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  • Wendell Brock

There's a Nap For That

Who hasn’t sat at their desk and wished for a nap at least once? In today’s world most people run a fast paced life with more things to do than there is time for. It’s exhausting and can lead to a lot of fatigue during working hours. Fortunately, there’s something you can do. Take a nap.

According to the CDC both short and long naps can increase alertness. A short nap is usually 15-30 minutes, whereas a long nap is an hour to 1.5 hours. This period of actual sleep benefits our brains and our bodies, more so than just a quiet rest period.

Research has shown that people who frequently take naps tend to perform better at work, school, and athletics and make them more productive. While not feeling sleepy is its own perk, people who nap and feel well-rested tend to experience less stress and reduced tension, which can lower your blood pressure and reduce your risk of heart disease. Well-rested, nap-taking people also tend to have healthier immune systems, which means fewer sick days. A nap can also directly improve your mood and help you regulate emotions, helping you stay calm during stressful situations without getting as flustered. Do you tend to forget names or faces, or sometimes you can’t remember a specific word? Napping could help with that. According to Johns Hopkins and the Mayo Clinic naps can improve memory and recall.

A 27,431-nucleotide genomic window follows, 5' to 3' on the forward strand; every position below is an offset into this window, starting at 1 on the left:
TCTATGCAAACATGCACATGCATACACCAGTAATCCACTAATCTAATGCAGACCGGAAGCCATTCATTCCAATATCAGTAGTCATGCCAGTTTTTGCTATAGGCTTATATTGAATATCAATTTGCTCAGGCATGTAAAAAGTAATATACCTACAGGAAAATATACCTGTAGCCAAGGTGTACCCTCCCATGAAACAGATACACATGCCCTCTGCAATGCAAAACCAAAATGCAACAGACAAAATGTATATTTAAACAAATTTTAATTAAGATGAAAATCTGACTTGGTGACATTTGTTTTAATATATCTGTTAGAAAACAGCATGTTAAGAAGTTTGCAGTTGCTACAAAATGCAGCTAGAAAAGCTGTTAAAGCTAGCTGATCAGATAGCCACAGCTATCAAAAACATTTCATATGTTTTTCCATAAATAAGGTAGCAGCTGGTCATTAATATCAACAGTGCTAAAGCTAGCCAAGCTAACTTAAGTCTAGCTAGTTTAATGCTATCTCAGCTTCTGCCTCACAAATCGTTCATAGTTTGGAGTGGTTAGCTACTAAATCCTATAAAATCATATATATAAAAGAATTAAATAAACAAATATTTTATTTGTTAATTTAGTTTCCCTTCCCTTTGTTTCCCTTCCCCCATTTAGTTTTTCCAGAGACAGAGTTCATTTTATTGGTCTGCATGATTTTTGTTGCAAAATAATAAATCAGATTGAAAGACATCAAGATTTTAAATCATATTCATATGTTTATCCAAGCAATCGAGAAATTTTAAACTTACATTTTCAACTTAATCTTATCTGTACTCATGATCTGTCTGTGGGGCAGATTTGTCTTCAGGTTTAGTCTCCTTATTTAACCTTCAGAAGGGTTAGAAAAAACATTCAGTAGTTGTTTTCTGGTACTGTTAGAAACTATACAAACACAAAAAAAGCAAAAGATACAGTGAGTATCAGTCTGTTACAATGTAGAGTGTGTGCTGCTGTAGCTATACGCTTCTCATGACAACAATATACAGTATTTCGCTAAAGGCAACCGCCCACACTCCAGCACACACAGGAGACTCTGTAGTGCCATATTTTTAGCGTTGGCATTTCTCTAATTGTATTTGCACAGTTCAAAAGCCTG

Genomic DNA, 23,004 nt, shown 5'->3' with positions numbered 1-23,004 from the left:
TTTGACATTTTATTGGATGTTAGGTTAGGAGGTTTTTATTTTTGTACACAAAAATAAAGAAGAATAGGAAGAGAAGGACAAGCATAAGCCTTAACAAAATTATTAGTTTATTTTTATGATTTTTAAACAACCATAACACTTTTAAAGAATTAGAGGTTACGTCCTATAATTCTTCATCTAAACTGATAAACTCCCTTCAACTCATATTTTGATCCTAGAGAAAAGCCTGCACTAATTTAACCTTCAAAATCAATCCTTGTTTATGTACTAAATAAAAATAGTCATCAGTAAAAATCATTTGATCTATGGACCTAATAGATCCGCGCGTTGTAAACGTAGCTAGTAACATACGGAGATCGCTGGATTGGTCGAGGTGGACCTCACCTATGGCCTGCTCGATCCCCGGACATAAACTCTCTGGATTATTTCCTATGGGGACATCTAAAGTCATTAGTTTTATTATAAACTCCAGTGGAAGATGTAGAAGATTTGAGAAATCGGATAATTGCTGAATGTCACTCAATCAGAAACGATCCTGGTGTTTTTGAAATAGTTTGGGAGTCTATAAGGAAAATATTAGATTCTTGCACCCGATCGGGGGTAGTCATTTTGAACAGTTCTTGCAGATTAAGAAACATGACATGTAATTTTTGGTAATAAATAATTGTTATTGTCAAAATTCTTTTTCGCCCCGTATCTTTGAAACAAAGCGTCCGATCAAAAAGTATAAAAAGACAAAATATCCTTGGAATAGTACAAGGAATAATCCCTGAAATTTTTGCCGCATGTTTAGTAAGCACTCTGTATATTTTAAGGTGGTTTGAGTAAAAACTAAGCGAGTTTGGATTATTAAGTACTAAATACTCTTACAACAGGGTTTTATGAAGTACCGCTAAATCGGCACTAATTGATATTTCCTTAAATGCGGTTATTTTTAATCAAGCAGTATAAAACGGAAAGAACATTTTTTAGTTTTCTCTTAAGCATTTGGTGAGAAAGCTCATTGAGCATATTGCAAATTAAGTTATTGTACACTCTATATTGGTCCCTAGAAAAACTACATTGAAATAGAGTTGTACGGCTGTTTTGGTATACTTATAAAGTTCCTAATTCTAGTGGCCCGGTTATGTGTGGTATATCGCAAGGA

A short nap, 15-20 minutes, during the day is recommended. This allows your body to rest and recharge without the groggy feeling upon awakening. Longer naps allow your body to enter a deep sleep stage and can be harder to wake from, leaving you feeling groggy, so should be taken towards the end of the day or on days when you have more time.

So, if you find yourself regularly overcome with fatigue or experiencing high levels of stress in your life, consider adding naps to your daily schedule, perhaps as part of your lunch break!

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